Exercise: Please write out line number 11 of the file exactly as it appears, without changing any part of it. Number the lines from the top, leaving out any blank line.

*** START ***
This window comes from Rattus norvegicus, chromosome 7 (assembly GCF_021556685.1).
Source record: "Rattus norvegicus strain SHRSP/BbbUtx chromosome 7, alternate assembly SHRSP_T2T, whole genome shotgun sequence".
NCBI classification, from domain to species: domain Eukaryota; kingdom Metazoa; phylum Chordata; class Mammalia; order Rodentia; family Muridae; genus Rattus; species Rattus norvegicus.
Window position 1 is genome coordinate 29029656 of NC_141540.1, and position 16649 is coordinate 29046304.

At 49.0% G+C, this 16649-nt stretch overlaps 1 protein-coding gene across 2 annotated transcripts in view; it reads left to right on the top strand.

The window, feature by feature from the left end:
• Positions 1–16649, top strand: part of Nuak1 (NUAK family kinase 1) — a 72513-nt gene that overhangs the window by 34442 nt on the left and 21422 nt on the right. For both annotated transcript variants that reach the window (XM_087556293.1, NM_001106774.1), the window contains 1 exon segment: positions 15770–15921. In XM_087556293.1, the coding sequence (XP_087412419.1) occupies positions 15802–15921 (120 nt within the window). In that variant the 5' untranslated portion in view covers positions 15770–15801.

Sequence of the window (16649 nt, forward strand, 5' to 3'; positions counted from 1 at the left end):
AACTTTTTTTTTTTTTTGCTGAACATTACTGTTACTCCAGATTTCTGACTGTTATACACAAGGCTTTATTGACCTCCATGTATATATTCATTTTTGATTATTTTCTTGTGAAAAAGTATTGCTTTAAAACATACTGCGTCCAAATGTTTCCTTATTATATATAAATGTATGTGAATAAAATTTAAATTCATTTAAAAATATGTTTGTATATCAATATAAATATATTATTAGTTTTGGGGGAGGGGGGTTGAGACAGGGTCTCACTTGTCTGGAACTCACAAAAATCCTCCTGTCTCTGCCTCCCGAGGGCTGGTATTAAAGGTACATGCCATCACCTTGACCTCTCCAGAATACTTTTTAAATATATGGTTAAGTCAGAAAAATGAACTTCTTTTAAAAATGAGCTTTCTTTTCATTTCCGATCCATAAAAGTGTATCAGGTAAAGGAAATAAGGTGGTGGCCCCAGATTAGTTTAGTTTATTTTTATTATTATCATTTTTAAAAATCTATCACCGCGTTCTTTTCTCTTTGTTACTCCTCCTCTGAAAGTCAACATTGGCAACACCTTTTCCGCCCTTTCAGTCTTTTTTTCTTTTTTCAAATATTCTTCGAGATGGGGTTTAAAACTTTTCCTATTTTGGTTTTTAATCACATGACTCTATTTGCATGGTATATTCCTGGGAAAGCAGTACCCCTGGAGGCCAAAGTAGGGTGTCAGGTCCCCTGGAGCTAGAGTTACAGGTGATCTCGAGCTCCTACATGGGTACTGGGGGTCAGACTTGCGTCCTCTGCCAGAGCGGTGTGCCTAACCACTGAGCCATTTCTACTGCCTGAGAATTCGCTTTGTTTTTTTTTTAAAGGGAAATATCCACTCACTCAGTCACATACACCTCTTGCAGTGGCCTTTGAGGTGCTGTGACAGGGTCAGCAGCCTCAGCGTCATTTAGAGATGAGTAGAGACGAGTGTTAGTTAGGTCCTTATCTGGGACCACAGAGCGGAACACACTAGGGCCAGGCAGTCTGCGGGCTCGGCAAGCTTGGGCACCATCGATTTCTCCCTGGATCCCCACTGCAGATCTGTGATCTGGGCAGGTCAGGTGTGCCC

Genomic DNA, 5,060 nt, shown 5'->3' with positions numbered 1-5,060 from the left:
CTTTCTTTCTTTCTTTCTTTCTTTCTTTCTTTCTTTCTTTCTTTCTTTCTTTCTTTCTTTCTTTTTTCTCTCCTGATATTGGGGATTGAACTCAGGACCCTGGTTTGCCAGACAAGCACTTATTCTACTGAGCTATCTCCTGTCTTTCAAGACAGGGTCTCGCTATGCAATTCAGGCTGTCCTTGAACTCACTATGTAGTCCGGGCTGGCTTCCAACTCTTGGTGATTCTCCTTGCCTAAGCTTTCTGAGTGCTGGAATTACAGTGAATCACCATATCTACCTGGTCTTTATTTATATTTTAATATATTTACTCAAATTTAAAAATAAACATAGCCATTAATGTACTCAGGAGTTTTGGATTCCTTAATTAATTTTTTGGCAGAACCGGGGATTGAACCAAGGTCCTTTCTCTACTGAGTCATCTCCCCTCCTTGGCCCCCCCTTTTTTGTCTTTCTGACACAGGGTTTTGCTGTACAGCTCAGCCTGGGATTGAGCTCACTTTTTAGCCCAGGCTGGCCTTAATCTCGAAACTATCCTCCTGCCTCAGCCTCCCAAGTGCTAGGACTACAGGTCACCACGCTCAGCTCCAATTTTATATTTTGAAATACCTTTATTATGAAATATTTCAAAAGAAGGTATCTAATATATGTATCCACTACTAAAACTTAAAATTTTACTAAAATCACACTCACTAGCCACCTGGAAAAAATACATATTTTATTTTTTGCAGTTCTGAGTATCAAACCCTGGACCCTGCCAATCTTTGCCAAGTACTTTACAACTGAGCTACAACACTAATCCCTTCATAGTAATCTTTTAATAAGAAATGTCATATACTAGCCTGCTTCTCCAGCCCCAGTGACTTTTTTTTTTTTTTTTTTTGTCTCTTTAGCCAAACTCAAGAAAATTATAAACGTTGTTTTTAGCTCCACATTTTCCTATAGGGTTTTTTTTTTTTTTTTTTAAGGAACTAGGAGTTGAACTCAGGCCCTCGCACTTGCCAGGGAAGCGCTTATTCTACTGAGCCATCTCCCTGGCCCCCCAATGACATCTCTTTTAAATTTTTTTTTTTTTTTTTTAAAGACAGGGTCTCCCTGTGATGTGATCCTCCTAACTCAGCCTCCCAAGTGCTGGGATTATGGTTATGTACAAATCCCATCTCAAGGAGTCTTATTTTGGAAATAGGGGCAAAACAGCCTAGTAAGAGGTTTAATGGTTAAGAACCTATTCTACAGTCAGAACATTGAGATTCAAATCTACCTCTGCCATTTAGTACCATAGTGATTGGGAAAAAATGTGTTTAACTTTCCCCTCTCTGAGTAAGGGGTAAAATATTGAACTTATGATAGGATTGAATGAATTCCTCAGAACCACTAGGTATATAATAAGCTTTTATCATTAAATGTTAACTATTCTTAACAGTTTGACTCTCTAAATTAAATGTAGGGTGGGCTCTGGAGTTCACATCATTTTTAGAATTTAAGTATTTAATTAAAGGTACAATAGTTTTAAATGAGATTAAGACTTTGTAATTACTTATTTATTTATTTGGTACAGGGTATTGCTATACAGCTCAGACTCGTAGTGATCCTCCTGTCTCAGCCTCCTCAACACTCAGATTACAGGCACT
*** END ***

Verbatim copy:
CTTTCTTTCTTTCTTTCTTTCTTTCTTTCTTTCTTTCTTTCTTTCTTTCTTTCTTTCTTTCTTTTTTCTCTCCTGATATTGGGGATTGAACTCAGGACCCTGGTTTGCCAGACAAGCACTTATTCTACTGAGCTATCTCCTGTCTTTCAAGACAGGGTCTCGCTATGCAATTCAGGCTGTCCTTGAACTCACTATGTAGTCCGGGCTGGCTTCCAACTCTTGGTGATTCTCCTTGCCTAAGCTTTCTGAGTGCTGGAATTACAGTGAATCACCATATCTACCTGGTCTTTATTTATATTTTAATATATTTACTCAAATTTAAAAATAAACATAGCCATTAATGTACTCAGGAGTTTTGGATTCCTTAATTAATTTTTTGGCAGAACCGGGGATTGAACCAAGGTCCTTTCTCTACTGAGTCATCTCCCCTCCTTGGCCCCCCCTTTTTTGTCTTTCTGACACAGGGTTTTGCTGTACAGCTCAGCCTGGGATTGAGCTCACTTTTTAGCCCAGGCTGGCCTTAATCTCGAAACTATCCTCCTGCCTCAGCCTCCCAAGTGCTAGGACTACAGGTCACCACGCTCAGCTCCAATTTTATATTTTGAAATACCTTTATTATGAAATATTTCAAAAGAAGGTATCTAATATATGTATCCACTACTAAAACTTAAAATTTTACTAAAATCACACTCACTAGCCACCTGGAAAAAATACATATTTTATTTTTTGCAGTTCTGAGTATCAAACCCTGGACCCTGCCAATCTTTGCCAAGTACTTTACAACTGAGCTACAACACTAATCCCTTCATAGTAATCTTTTAATAAGAAATGTCATATACTAGCCTGCTTCTCCAGCCCCAGTGACTTTTTTTTTTTTTTTTTTTGTCTCTTTAGCCAAACTCAAGAAAATTATAAACGTTGTTTTTAGCTCCACATTTTCCTATAGGGTTTTTTTTTTTTTTTTTTAAGGAACTAGGAGTTGAACTCAGGCCCTCGCACTTGCCAGGGAAGCGCTTATTCTACTGAGCCATCTCCCTGGCCCCCCAATGACATCTCTTTTAAATTTTTTTTTTTTTTTTTTAAAGACAGGGTCTCCCTGTGATGTGATCCTCCTAACTCAGCCTCCCAAGTGCTGGGATTATGGTTATGTACAAATCCCATCTCAAGGAGTCTTATTTTGGAAATAGGGGCAAAACAGCCTAGTAAGAGGTTTAATGGTTAAGAACCTATTCTACAGTCAGAACATTGAGATTCAAATCTACCTCTGCCATTTAGTACCATAGTGATTGGGAAAAAATGTGTTTAACTTTCCCCTCTCTGAGTAAGGGGTAAAATATTGAACTTATGATAGGATTGAATGAATTCCTCAGAACCACTAGGTATATAATAAGCTTTTATCATTAAATGTTAACTATTCTTAACAGTTTGACTCTCTAAATTAAATGTAGGGTGGGCTCTGGAGTTCACATCATTTTTAGAATTTAAGTATTTAATTAAAGGTACAATAGTTTTAAATGAGATTAAGACTTTGTAATTACTTATTTATTTATTTGGTACAGGGTATTGCTATACAGCTCAGACTCGTAGTGATCCTCCTGTCTCAGCCTCCTCAACACTCAGATTACAGGCACT